From Publishers Weekly
This rewarding collection of short fiction is the product of a larky idea from writer and teacher Garrett and National Public Radio program host Stamberg. Originally presented to six writers, the challenge was to create a short story suitable for radio, incorporating the image of a wedding cake in the middle of the road. The invitation was extended to 17 other writers for the purposes of this book. The tales run from sad to funny, sentimental to cynical. Of the original six, Stuart Dybbek's "I Never Told This to Anyone" is a touching story about a lonely boy's friendship with an imaginary bride and groom, "their shoes covered with frosting," who visit him. In "Eternally Yours," Joy Williams tells of a special dumping ground for plastic wedding cakes, "the prettiest place plastic ever made." A surreal image typical of his work--the figure of the groom removed from the cake by crows, dominates Ron Carlson's "A Kind of Flying." Judith Guest provides a whimsical story, Ann Beattie an intriguingly offbeat tale and Garrett a witty one. Other contributors include Josephine Humphreys, David Leavitt, Richard Bausch, Mary Lee Settle and Bharati Mukherjee. Although some of the tales are slight, the reader will enjoy the anticipation of encountering the central image in diverse contexts.
Copyright 1991 Reed Business Information, Inc.
From Kirkus Reviews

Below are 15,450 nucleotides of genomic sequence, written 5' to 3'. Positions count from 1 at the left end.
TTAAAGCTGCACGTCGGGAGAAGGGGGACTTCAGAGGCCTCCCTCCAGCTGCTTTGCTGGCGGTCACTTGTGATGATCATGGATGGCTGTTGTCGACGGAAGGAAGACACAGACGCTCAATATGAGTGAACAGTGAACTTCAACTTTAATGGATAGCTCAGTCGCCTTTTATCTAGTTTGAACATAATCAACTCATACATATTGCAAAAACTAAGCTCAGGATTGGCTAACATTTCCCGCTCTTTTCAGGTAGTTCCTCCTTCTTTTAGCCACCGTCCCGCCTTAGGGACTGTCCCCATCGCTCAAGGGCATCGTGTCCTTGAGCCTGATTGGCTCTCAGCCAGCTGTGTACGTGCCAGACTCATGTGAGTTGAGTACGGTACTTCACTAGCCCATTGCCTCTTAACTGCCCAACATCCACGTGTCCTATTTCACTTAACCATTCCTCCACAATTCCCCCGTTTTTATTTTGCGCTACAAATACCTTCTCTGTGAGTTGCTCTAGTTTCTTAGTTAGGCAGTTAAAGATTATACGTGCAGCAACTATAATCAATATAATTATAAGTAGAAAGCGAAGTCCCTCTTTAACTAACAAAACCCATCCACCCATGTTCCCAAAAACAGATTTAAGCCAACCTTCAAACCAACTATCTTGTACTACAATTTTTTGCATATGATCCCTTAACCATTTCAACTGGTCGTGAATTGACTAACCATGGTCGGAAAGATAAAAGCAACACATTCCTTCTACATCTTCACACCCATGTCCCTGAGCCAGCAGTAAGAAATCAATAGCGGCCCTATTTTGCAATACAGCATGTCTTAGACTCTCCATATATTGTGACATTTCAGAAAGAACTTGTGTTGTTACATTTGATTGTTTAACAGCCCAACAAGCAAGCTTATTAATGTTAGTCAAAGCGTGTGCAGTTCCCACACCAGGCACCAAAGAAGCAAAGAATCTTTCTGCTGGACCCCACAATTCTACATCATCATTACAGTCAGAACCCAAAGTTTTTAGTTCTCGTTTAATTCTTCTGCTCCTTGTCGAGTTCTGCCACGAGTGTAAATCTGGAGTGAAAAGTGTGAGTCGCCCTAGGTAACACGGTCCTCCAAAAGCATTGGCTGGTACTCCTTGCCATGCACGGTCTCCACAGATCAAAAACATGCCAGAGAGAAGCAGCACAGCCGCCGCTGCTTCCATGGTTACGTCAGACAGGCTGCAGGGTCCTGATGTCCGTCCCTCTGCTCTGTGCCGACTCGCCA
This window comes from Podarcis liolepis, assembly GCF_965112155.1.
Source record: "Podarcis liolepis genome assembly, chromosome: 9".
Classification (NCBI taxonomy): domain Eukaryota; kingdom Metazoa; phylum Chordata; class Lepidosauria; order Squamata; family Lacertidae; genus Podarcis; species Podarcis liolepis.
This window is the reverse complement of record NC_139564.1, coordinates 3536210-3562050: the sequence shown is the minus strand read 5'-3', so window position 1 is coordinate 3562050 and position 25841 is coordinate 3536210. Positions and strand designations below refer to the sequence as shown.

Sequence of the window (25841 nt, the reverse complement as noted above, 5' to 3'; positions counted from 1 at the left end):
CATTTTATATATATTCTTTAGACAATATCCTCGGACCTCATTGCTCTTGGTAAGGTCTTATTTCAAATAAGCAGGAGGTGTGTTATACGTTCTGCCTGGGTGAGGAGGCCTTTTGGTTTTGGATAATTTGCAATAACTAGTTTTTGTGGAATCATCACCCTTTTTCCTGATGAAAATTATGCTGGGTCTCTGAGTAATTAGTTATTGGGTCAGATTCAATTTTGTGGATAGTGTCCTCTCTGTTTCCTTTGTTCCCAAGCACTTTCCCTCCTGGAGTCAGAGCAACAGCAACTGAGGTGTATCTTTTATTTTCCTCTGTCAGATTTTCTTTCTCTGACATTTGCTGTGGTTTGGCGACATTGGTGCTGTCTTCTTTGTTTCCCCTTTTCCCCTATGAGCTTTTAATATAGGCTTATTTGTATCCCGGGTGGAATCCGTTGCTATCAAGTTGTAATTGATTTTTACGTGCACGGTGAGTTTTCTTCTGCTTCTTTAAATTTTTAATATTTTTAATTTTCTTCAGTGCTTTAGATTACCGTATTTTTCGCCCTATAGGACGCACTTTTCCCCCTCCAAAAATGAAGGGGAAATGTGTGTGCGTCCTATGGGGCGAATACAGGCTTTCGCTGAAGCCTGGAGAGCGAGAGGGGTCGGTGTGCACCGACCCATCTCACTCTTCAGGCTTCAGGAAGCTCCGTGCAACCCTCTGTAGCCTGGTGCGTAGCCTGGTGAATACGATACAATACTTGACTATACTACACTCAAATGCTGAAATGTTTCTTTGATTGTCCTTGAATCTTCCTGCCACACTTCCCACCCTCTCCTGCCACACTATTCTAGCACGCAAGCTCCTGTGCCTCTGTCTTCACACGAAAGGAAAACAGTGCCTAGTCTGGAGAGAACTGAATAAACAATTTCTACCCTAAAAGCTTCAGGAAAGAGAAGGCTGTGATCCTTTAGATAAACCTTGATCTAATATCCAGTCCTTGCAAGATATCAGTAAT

National Public Radio personality Stamberg, along with novelist Garrett, got the bright idea to have 23 writers--Richard Bausch, Ann Beattie, Madison Smartt Bell, Stuart Dybek, and a host of others--work independently of each other on a story that incorporates the title image. The resulting anthology--some of these stories were first read on NPR--is more a novelty item than a worthy dive into contemporary fiction. Dybek's ``I Never Told This to Anyone'' is a touching fabulism about ``a little bride and groom'' who ``would come to visit me at night,'' though it's more self-conscious and mannered than Dybek's better work; Charles Baxter's ``Possum'' is an amusing dialogue story, mostly between a sister and her younger brother; Kelly Cherry's title story is a delicate but all-too-brief prose poem; Bausch's ``Tandolfo, the Great,'' about a clown who loses his cool at a birthday party for a five-year-old, is clever but forced; Beattie's ``Picture Perfect'' is a slight present-tense account that combines Virginia Woolfian lyricism and some notes (one character is a photographer) on perspective. The three most affecting tales--in their own right, not as variations on a theme- -are Al Young's ``The Subliminal Cakewalk Breakdown,'' in which a narrator, forced to leave the California freeway, breaks down at a zany, surreal truck-stop and becomes involved in the lives he finds there; Bell's ``Pawnshop,'' about a narrator at said pawnshop who must deal with a junkie friend and with his own conscience; and Mary Lee Settle's ``Dogs,'' an evocative southern reminiscence. Stamberg tells us she came to this idea after having writers concoct first a chain novel and then a chain mystery. Such ideas make sense to fill air time, but aren't particularly worth memorializing in a gimmicky book like this. -- Copyright ©1991, Kirkus Associates, LP. All rights reserved.